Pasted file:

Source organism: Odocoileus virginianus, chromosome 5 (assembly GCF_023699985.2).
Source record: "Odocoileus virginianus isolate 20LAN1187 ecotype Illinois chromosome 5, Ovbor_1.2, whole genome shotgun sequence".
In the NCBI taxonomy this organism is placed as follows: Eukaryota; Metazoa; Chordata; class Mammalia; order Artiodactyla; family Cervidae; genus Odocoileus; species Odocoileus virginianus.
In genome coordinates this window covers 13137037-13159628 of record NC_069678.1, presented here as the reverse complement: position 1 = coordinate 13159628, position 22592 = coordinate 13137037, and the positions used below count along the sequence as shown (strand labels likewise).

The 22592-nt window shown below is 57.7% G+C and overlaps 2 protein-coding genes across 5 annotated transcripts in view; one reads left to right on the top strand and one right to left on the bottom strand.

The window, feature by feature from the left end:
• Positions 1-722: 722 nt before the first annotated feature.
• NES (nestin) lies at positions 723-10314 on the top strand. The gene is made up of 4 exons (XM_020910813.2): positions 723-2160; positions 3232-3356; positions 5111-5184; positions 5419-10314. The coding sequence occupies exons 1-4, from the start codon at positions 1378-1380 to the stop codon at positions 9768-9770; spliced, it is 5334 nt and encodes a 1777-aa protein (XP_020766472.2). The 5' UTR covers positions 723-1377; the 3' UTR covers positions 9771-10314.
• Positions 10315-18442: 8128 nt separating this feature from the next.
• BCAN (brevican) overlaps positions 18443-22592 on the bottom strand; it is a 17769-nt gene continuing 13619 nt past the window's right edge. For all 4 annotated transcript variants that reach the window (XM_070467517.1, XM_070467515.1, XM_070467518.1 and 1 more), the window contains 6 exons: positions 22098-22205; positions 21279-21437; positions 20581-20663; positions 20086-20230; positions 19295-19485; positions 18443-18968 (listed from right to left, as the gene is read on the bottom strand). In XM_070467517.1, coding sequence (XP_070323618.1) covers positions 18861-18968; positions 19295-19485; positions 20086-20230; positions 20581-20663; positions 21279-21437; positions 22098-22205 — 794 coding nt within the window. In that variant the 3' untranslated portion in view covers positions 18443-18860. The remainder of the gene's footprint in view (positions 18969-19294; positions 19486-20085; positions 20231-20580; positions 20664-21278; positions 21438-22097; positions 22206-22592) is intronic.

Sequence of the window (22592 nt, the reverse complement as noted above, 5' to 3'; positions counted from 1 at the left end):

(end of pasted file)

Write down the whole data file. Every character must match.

Source organism: Odocoileus virginianus, chromosome 5 (assembly GCF_023699985.2).
Source record: "Odocoileus virginianus isolate 20LAN1187 ecotype Illinois chromosome 5, Ovbor_1.2, whole genome shotgun sequence".
In the NCBI taxonomy this organism is placed as follows: Eukaryota; Metazoa; Chordata; class Mammalia; order Artiodactyla; family Cervidae; genus Odocoileus; species Odocoileus virginianus.
In genome coordinates this window covers 13137037-13159628 of record NC_069678.1, presented here as the reverse complement: position 1 = coordinate 13159628, position 22592 = coordinate 13137037, and the positions used below count along the sequence as shown (strand labels likewise).

The 22592-nt window shown below is 57.7% G+C and overlaps 2 protein-coding genes across 5 annotated transcripts in view; one reads left to right on the top strand and one right to left on the bottom strand.

The window, feature by feature from the left end:
• Positions 1-722: 722 nt before the first annotated feature.
• NES (nestin) lies at positions 723-10314 on the top strand. The gene is made up of 4 exons (XM_020910813.2): positions 723-2160; positions 3232-3356; positions 5111-5184; positions 5419-10314. The coding sequence occupies exons 1-4, from the start codon at positions 1378-1380 to the stop codon at positions 9768-9770; spliced, it is 5334 nt and encodes a 1777-aa protein (XP_020766472.2). The 5' UTR covers positions 723-1377; the 3' UTR covers positions 9771-10314.
• Positions 10315-18442: 8128 nt separating this feature from the next.
• BCAN (brevican) overlaps positions 18443-22592 on the bottom strand; it is a 17769-nt gene continuing 13619 nt past the window's right edge. For all 4 annotated transcript variants that reach the window (XM_070467517.1, XM_070467515.1, XM_070467518.1 and 1 more), the window contains 6 exons: positions 22098-22205; positions 21279-21437; positions 20581-20663; positions 20086-20230; positions 19295-19485; positions 18443-18968 (listed from right to left, as the gene is read on the bottom strand). In XM_070467517.1, coding sequence (XP_070323618.1) covers positions 18861-18968; positions 19295-19485; positions 20086-20230; positions 20581-20663; positions 21279-21437; positions 22098-22205 — 794 coding nt within the window. In that variant the 3' untranslated portion in view covers positions 18443-18860. The remainder of the gene's footprint in view (positions 18969-19294; positions 19486-20085; positions 20231-20580; positions 20664-21278; positions 21438-22097; positions 22206-22592) is intronic.

Sequence of the window (22592 nt, the reverse complement as noted above, 5' to 3'; positions counted from 1 at the left end):